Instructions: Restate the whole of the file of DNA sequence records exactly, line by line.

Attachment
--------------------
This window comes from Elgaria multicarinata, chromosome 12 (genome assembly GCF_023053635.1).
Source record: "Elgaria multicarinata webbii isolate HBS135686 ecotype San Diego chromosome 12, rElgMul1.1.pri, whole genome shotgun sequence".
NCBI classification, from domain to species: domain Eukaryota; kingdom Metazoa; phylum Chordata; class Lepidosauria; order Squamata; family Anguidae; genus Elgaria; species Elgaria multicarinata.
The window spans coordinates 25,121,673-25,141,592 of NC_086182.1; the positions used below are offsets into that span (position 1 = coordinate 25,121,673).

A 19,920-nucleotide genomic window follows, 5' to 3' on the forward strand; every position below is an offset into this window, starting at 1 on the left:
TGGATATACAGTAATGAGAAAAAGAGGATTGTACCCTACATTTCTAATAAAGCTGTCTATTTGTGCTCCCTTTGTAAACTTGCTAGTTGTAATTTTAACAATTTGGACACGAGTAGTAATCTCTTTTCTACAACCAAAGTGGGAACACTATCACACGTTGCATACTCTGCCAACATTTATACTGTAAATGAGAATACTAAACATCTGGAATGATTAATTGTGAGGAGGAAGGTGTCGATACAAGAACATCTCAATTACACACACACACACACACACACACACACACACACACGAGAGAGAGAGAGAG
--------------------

This window comes from Elgaria multicarinata, chromosome 12 (genome assembly GCF_023053635.1).
Source record: "Elgaria multicarinata webbii isolate HBS135686 ecotype San Diego chromosome 12, rElgMul1.1.pri, whole genome shotgun sequence".
NCBI classification, from domain to species: domain Eukaryota; kingdom Metazoa; phylum Chordata; class Lepidosauria; order Squamata; family Anguidae; genus Elgaria; species Elgaria multicarinata.
The window spans coordinates 25,121,673-25,141,592 of NC_086182.1; the positions used below are offsets into that span (position 1 = coordinate 25,121,673).

A 19,920-nucleotide genomic window follows, 5' to 3' on the forward strand; every position below is an offset into this window, starting at 1 on the left:
TGGATATACAGTAATGAGAAAAAGAGGATTGTACCCTACATTTCTAATAAAGCTGTCTATTTGTGCTCCCTTTGTAAACTTGCTAGTTGTAATTTTAACAATTTGGACACGAGTAGTAATCTCTTTTCTACAACCAAAGTGGGAACACTATCACACGTTGCATACTCTGCCAACATTTATACTGTAAATGAGAATACTAAACATCTGGAATGATTAATTGTGAGGAGGAAGGTGTCGATACAAGAACATCTCAATTACACACACACACACACACACACACACACACACACACGAGAGAGAGAGAGAG